Hah. Well, geography definitely could be a factor. Davy was specifically marketed as the “heartthrob” of the group in the ‘60s, because he was the youngest and most non-threatening in appearance. Mike would never have been cast in that light by the teen mags and other media because he was already married when the TV show started. He also did have a more “adult” look to him than the other Monkees–he was taller, hairier, and far more intense in his overall demeanor. So the young teenage girls who were the primary consumers of the show and music at the time may have found Mike to be intimidating, in that sense. However, yes, it certainly stands to reason that Davy’s Englishness would have more of an appeal in some areas than in others (especially if, yes, a hometown fella like Mike is part of the line-up).
Even more curious is how the paradigm has shifted since the ‘60s, with Mike becoming the favorite Monkee of teenage-ish female Monkees fans now, and Davy (seemingly) the least favorite, but that’s a whole other post for another time…
Aww…well that is very kind of you to say! Haha. And actually yes, Nez has stated what “St. Matthew” is about (which is a rarity, it seems like, because he’s usually so damn cryptic about everything). See the quote below (which comes from this article):
“It’s a song about Bob Dylan,” says Nesmith. “The lyrics ‘steal’ and ‘kneal’ are a reference to Dylan’s ‘She Belongs To Me.’ There’s a line in it, ‘You will start out standing, proud to steal her anything she needs/You will wind up peeking through a keyhole down upon your knees.’ The she is the St. Matthew I’m referring to, as it pertains to the biblical sense of the Holy Ghost as the central character in the Dylan song. I’ve often thought the song was prescient about his born-again phase. I could see that he was wandering into the areas of biblical representations of the Holy Ghost, and I was convinced at the time that he did not know he was doing that.In other words, I could see where the ideas were flowing from. It was interesting to me, but I didn’t ever expect anyone to understand it or try and communicate anything with it–it was just a little note that I wrote to myself in a way.”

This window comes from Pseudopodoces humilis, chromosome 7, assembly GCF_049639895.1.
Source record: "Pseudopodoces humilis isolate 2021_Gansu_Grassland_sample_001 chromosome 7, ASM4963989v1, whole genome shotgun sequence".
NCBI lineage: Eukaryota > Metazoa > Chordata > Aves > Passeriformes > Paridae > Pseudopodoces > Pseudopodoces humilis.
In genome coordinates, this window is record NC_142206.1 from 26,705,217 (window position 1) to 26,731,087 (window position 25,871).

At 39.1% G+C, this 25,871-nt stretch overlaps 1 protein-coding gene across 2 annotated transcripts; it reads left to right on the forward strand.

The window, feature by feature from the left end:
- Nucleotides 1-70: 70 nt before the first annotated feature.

But even though Nez has an explanation for this one (for once), don’t be afraid to say your theory (no matter how weird you think it is). After all, nothing can ever be as weird as Michael Nesmith’s actual brain is…
“We shot the whole thing in a swimming pool. RCA then said, ‘Paint out the tits! Don’t show their nipples.”
- Michael Nesmith on this photo, used for the gatefold for the vinyl of Pretty Much Your Standard Ranch Stash (1973).
To all of our followers that celebrate: A very Happy (slightly belated) Thanksgiving, from Naked Persimmon!
RIP David Cassidy.
(Pic via Henry Diltz’s Instagram.)
RIP to David Cassidy, who sadly passed away today at age 67. David performed with both Micky and Davy during two separate Teen Idol Tours. :(
Oh dear actual god…